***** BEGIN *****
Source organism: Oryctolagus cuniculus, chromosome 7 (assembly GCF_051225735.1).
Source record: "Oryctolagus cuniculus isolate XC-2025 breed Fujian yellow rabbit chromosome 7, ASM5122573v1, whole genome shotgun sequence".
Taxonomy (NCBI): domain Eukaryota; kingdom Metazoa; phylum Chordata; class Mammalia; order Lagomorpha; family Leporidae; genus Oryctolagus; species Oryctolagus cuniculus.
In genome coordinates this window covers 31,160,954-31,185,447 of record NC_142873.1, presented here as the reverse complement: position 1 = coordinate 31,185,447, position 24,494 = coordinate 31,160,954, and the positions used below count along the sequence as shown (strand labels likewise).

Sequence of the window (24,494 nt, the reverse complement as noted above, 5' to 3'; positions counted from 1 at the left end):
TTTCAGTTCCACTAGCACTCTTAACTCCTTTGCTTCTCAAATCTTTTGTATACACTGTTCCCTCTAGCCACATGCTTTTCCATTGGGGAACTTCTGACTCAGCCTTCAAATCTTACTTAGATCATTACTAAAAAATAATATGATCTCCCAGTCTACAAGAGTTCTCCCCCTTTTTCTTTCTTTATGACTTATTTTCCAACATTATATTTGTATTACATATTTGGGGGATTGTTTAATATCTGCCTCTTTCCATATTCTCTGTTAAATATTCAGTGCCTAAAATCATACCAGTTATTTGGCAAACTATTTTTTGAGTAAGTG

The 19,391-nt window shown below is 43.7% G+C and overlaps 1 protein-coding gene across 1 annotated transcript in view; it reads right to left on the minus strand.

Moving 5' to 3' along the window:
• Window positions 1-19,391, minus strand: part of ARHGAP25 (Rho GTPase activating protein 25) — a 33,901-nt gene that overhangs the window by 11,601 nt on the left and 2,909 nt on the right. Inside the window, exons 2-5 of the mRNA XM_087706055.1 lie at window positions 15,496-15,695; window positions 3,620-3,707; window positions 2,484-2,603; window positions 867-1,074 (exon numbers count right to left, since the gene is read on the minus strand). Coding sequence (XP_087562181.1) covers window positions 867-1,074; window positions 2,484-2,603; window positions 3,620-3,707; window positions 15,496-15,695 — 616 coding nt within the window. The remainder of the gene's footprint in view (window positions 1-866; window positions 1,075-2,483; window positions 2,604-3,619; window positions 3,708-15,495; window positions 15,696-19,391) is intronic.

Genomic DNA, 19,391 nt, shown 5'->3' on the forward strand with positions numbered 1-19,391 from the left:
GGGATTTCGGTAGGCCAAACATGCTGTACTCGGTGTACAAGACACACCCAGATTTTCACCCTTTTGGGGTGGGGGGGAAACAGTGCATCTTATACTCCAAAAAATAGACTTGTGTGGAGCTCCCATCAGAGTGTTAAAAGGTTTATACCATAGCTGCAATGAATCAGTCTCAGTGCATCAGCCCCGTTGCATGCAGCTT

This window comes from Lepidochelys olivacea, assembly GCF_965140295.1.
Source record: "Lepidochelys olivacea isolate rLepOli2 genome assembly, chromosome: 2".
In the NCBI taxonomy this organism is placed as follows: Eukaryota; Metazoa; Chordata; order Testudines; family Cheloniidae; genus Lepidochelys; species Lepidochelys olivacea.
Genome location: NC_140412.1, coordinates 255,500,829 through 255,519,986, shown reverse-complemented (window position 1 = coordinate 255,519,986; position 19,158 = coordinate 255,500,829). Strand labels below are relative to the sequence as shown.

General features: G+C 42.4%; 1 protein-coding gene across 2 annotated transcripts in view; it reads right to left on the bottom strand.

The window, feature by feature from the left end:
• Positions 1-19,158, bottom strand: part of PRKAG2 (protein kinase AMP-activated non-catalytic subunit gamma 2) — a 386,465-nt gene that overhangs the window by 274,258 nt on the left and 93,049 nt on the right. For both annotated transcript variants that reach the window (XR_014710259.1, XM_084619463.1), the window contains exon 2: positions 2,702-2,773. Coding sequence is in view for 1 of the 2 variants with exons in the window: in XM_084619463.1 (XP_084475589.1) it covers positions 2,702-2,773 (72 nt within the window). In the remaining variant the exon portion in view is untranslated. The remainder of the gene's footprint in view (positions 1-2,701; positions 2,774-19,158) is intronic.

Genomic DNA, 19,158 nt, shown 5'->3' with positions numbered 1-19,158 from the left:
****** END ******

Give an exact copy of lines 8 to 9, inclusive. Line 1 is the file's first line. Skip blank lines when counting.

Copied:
Moving 5' to 3' along the window:
• Window positions 1-19,391, minus strand: part of ARHGAP25 (Rho GTPase activating protein 25) — a 33,901-nt gene that overhangs the window by 11,601 nt on the left and 2,909 nt on the right. Inside the window, exons 2-5 of the mRNA XM_087706055.1 lie at window positions 15,496-15,695; window positions 3,620-3,707; window positions 2,484-2,603; window positions 867-1,074 (exon numbers count right to left, since the gene is read on the minus strand). Coding sequence (XP_087562181.1) covers window positions 867-1,074; window positions 2,484-2,603; window positions 3,620-3,707; window positions 15,496-15,695 — 616 coding nt within the window. The remainder of the gene's footprint in view (window positions 1-866; window positions 1,075-2,483; window positions 2,604-3,619; window positions 3,708-15,495; window positions 15,696-19,391) is intronic.